By 1981, AC/DC was arguably the biggest band in rock. The band's 1980 release, Back in Black, was a breakout success. So much so that everyone was looking to cash in, including AC/DC's record label, who rush-released the group's 1976 LP, Dirty Deeds Done Dirt Cheap. At the time, it was only available in America as an import. Ironically, it was the record that almost got the band dropped from the imprint.
RELATED: December 1976: AC/DC Releases "Dirty Deeds Done Dirt Cheap" to the World
When it was time to record a Back in Black follow-up, the band was raring to go. If anyone was feeling the pressure, it was record producer Robert "Mutt" Lange. The notorious perfectionist got so lost in pre-production (case in point: Lange took nearly two weeks tinkering with the "ideal" snare drum sound. He never found it. moving the whole operation to a new location) that it irritated the band and cast a pall over the recording process.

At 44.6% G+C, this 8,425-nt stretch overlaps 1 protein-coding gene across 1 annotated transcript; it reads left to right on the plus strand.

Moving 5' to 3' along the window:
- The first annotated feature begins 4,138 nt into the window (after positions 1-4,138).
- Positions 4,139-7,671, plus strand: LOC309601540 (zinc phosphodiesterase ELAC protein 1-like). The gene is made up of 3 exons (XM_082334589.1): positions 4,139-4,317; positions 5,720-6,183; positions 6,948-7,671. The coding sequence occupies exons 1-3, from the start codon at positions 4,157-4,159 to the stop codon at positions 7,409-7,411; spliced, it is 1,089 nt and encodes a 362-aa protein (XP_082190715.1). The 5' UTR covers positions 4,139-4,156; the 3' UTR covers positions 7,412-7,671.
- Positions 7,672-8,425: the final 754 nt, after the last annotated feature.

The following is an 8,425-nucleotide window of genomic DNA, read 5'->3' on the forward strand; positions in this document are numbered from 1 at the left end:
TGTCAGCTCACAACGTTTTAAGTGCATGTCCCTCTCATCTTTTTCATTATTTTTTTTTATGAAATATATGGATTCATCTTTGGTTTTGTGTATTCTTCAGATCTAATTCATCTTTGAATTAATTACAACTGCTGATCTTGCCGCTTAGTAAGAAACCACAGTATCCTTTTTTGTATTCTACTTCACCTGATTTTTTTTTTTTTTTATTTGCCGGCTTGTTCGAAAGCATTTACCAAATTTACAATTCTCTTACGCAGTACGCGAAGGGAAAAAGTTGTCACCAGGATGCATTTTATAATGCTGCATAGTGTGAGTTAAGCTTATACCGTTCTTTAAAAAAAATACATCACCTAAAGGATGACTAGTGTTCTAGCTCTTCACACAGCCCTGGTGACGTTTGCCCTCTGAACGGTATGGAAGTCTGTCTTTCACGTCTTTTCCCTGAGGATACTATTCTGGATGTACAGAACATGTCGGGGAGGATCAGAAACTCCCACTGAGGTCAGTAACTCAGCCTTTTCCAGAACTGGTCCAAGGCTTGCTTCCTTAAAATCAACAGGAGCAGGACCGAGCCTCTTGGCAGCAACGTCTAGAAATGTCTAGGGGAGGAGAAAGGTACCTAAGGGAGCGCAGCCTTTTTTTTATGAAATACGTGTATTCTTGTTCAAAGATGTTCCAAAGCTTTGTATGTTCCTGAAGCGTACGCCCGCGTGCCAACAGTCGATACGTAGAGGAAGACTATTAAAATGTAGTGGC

“We are always well prepared,” guitarist Angus Young told Louder in 2011. “We go in the studio with complete songs and we know what we want. We don’t f**k around much. Unlike Mutt Lange. But that guy has always been slow – real slow. He’d need forever to get anything done. Otherwise it would have been in and out in a week, I’d say.”
When For Those About to Rock We Salute You was released November 23, 1981, the album was an instant success. It would reach the #1 spot on the Billboard 200 December 26, 1981. The record would hold the peak position for three weeks, finally dethroned by Foreigner 4 on January 26, 1982.
The album would mark a turning point in AC/DC's career. In addition to firing producer Lange, the group would also part ways with manager Peter Mensch. In the aftermath, AC/DC's following three albums would fail to reach the top 10. They would get back on track with Blow Up Your Video (1988), which would peak at No. 12. The Razor's Edge (1990) would be the big comeback, climbing as high at No. 2.
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